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Thoughts on 2015: ISIS – Religion, Politics and the Yearning for Identity

January 3, 2015


The rise of ISIS has troubled and fascinated me in equal measures. For all the global attention it attracted in 2014, it remains an entity about which there are more questions than answers – at least to onlookers like me and surely to millions of others.  One way to try to understand the phenomenon is to think about the motivation of the leaders, the followers and those who oppose them.

For what they’re worth, here are my thoughts.

Let’s look at the leaders first. Is Abu Bakr Al Baghdadi just another religious fanatic with leadership skills? Does he in his heart of hearts really believe in the establishment of a caliphate – a model as flawed and unsuccessful as any other system of rule? Is he a reluctant leader – a man thrust into leadership – or is he an opportunist – a man with an eye on the main chance?

What about the followers who flock to Syria with Islam for Dummies in their backpacks? Are these boys and girls religious fanatics, or impressionable kids in search of an identity that fits them better than the choices at home? What leads them to become fighters and suicide bombers? Deep belief, or peer pressure and a desire for respect?

To the first question, it seems to me that ISIS is a political organisation first, and a religious one second. In another universe, Baghdadi and his crew would most likely be just as happy in Nazi jackboots or Mao suits. Religion is the instrument of his power, and he is using it to create a political entity. It’s an old game. His tools are ideology and hatred of the other – the other being anyone he proclaims to be non-believers. Perhaps he studied Hitler’s ideology of racial purity and the Fuhrer’s tactics in the Sudetenland and Austria. It’s a game he will probably lose, because unlike Hitler he doesn’t have the military means at his disposal to hold on to what he has for any length of time. What he has created is the result of political weakness and division on the part of regional and global stakeholders. When he is defeated – whether by military or other means – it will be at the cost of countless lives sacrificed on the altar of his personal ambition.

So perhaps we should stop being side-tracked by the religious dimension, and start treating him as just another political leader, albeit a murderous and possibly psychopathic one. We’ve come across a few of those before, haven’t we?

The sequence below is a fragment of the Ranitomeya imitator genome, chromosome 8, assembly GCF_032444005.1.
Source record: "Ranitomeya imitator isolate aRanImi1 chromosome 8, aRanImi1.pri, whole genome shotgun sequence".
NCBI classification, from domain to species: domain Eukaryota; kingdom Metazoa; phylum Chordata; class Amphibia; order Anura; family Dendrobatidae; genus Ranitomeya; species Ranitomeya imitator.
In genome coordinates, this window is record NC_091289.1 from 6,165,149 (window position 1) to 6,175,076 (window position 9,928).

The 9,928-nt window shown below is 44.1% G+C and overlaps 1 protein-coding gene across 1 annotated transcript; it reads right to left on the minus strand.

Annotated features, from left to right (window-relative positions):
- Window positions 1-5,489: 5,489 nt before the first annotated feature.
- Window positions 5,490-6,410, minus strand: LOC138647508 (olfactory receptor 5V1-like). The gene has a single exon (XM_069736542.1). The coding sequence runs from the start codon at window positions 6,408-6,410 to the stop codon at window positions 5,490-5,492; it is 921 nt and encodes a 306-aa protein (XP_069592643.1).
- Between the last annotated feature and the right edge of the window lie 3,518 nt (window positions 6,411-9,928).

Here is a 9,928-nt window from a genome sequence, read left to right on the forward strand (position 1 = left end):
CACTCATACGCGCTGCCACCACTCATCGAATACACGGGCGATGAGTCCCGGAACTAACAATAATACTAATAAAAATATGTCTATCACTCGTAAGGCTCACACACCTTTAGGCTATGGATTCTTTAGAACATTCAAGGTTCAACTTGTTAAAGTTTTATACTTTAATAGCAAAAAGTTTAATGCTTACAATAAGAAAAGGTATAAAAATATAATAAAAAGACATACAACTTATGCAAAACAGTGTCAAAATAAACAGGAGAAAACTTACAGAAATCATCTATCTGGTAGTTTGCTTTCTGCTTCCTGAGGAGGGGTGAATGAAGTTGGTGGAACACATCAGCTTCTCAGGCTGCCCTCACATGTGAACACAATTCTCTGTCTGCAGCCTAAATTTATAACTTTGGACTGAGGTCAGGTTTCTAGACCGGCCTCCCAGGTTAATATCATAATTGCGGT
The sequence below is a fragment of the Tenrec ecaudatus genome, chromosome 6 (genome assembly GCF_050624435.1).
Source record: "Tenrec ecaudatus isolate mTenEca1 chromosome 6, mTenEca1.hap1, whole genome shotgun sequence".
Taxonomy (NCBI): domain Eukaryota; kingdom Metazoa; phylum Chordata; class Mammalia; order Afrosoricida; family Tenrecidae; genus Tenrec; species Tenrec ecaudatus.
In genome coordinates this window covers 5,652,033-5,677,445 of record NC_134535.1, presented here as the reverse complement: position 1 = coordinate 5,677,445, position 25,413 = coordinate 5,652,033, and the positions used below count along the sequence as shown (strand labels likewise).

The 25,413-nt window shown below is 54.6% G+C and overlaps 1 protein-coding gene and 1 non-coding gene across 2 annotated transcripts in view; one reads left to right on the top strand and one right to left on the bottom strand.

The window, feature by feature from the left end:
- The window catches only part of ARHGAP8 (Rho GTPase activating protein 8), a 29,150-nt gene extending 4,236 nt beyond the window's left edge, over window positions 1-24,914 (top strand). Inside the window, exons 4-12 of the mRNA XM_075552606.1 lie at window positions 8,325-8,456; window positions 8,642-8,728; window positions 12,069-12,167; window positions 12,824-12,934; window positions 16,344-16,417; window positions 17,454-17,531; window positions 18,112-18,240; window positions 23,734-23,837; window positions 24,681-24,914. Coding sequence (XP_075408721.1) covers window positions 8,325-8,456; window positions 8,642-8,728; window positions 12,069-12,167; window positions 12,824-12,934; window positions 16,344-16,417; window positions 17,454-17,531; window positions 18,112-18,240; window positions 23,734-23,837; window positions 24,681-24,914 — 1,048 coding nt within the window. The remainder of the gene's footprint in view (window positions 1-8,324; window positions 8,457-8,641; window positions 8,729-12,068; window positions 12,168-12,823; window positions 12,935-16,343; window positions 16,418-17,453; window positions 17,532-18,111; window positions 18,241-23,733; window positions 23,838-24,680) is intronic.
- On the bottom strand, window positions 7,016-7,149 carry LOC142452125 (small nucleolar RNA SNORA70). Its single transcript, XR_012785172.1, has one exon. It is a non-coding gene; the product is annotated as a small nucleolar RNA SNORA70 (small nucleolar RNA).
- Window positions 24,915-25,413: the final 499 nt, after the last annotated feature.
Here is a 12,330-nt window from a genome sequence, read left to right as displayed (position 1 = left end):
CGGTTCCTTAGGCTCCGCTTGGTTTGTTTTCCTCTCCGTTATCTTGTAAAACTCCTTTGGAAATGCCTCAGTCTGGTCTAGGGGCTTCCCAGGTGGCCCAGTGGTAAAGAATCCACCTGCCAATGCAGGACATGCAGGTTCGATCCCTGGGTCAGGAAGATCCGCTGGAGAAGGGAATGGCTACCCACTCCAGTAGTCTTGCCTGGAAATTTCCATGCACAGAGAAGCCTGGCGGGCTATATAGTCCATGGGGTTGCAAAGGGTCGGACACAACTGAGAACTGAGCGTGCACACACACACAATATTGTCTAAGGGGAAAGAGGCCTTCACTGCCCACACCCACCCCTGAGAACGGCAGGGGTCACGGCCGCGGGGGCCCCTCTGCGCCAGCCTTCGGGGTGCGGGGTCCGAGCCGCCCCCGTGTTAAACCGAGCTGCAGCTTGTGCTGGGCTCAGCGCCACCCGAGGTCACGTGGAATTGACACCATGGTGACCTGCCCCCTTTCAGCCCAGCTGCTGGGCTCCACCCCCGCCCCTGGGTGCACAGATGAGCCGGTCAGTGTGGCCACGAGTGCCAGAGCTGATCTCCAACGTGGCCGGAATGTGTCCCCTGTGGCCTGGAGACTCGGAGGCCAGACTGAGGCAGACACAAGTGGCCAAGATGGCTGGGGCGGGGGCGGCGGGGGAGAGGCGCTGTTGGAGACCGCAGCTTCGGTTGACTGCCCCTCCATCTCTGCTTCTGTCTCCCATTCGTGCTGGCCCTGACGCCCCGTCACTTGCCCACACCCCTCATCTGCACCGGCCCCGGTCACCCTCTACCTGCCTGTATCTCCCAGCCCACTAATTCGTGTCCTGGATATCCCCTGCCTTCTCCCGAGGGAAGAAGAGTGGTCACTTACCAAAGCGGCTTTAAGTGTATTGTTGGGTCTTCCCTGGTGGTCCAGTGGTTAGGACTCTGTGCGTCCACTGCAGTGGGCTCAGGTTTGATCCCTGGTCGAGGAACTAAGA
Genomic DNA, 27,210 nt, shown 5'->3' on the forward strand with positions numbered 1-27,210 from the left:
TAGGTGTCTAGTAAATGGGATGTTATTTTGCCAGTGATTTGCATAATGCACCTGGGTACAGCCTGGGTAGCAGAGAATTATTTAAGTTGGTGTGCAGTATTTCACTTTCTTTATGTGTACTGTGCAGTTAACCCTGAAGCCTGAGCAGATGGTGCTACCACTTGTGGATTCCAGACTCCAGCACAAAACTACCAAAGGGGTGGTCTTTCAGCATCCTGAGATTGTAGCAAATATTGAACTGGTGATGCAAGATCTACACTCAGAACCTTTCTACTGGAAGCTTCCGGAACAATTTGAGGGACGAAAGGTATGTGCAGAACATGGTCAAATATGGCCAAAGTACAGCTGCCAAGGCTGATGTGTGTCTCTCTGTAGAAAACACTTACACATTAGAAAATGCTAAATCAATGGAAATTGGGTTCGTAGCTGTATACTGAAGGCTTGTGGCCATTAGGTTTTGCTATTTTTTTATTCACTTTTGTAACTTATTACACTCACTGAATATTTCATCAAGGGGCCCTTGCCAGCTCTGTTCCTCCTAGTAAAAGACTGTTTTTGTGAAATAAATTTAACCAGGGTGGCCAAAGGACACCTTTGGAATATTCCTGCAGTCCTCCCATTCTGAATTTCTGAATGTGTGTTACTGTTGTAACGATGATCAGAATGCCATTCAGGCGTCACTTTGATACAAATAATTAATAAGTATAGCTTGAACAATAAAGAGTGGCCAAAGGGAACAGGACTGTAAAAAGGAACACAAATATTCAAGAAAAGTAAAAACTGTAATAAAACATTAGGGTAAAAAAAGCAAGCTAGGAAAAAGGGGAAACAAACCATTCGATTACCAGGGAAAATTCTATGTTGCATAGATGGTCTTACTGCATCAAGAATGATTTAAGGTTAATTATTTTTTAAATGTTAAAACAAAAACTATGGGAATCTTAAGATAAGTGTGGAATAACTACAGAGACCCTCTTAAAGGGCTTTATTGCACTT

As for the followers, in This Year’s Best-Seller: The Rough Guide for Jihadis? I described the young men and women flocking to Syria and Iraq as gap year backpackers with attitude. The gap year analogy goes further. These are educated people, often with university degrees. But many of them are strangers in a strange land. Of a country but not part of it. Easy marks for what amounts to a cult masquerading under the cloak of a great world religion. In that other universe they could be storm-troopers or young communists. The common theme would seem to be a yearning for identity that leaves them vulnerable to manipulation by figures with spiritual or ideological authority.

Do religious considerations drive the coalition of Muslim countries determined to wipe out this dangerous interloper? There are countries close by that share much of ISIS’s ideology. Like ISIS, they police public morality on religious grounds, and exact harsh punishment on those who infringe their reading of sharia. So why would they not welcome this new addition to the fold? Although there are significant doctrinal differences – mainly centred on the definition and treatment of non-believers – the main issue seems to be that ISIS undermines the legitimacy of neighbouring regimes, and is actively recruiting from their populations. No wonder that the relatively stable states nearby regard ISIS – with good reason – as a political, military and social threat.

What of the role played by religious leaders? Are they part of the problem or essential to the solution? Critics of organised religion would claim that it’s a rare religious leader who reaches the pinnacle of their establishment for whom politics doesn’t to some extent compromise faith. They have a point. Religious leaders need political skills, especially if they are in their positions by appointment or election. They are to a greater or lesser extent beholden to those who put them there. I say this with apologies to Pope Francis, for whom principles seem to have informed politics rather than the other way round. His struggle with the Vatican Curia – an institutionalised bureaucracy for which “do what I say, not what I do” has long been a dominant ethos – is a case in point.